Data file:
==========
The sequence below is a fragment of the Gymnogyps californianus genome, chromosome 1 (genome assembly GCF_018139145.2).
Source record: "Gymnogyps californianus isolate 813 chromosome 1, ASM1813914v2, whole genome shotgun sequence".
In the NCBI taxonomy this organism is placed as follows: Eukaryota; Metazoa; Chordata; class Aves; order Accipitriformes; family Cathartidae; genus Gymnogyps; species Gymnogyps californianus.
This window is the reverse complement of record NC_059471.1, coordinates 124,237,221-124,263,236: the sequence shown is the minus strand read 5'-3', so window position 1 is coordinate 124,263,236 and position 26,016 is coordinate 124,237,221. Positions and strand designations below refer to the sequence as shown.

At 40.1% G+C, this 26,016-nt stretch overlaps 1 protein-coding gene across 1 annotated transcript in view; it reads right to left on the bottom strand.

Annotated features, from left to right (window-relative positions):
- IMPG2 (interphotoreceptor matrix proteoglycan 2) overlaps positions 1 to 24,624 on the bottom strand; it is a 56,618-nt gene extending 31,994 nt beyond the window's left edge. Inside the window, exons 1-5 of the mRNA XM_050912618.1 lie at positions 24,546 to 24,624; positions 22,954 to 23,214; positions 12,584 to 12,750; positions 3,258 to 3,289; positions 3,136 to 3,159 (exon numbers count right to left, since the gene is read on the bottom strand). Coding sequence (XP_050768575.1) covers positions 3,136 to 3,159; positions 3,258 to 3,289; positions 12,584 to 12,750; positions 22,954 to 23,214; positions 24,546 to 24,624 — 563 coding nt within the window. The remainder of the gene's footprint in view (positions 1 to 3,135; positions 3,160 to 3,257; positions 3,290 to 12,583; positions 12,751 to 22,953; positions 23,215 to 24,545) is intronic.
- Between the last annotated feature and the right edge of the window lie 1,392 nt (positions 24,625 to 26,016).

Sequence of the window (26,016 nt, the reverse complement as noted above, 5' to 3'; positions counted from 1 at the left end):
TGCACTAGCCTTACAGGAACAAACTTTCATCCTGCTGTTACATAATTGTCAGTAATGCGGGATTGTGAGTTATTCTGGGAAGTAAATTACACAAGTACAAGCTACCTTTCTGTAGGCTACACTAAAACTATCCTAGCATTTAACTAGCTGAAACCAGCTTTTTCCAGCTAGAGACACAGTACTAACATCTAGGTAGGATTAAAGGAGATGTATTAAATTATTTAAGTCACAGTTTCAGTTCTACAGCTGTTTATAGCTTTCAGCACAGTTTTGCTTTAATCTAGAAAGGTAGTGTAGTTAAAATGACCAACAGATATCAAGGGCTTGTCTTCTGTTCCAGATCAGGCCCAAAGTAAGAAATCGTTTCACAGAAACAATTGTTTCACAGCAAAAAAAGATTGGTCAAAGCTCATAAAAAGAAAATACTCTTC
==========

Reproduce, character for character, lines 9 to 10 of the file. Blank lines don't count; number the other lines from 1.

Sequence of the window (26,016 nt, the reverse complement as noted above, 5' to 3'; positions counted from 1 at the left end):
TGCACTAGCCTTACAGGAACAAACTTTCATCCTGCTGTTACATAATTGTCAGTAATGCGGGATTGTGAGTTATTCTGGGAAGTAAATTACACAAGTACAAGCTACCTTTCTGTAGGCTACACTAAAACTATCCTAGCATTTAACTAGCTGAAACCAGCTTTTTCCAGCTAGAGACACAGTACTAACATCTAGGTAGGATTAAAGGAGATGTATTAAATTATTTAAGTCACAGTTTCAGTTCTACAGCTGTTTATAGCTTTCAGCACAGTTTTGCTTTAATCTAGAAAGGTAGTGTAGTTAAAATGACCAACAGATATCAAGGGCTTGTCTTCTGTTCCAGATCAGGCCCAAAGTAAGAAATCGTTTCACAGAAACAATTGTTTCACAGCAAAAAAAGATTGGTCAAAGCTCATAAAAAGAAAATACTCTTC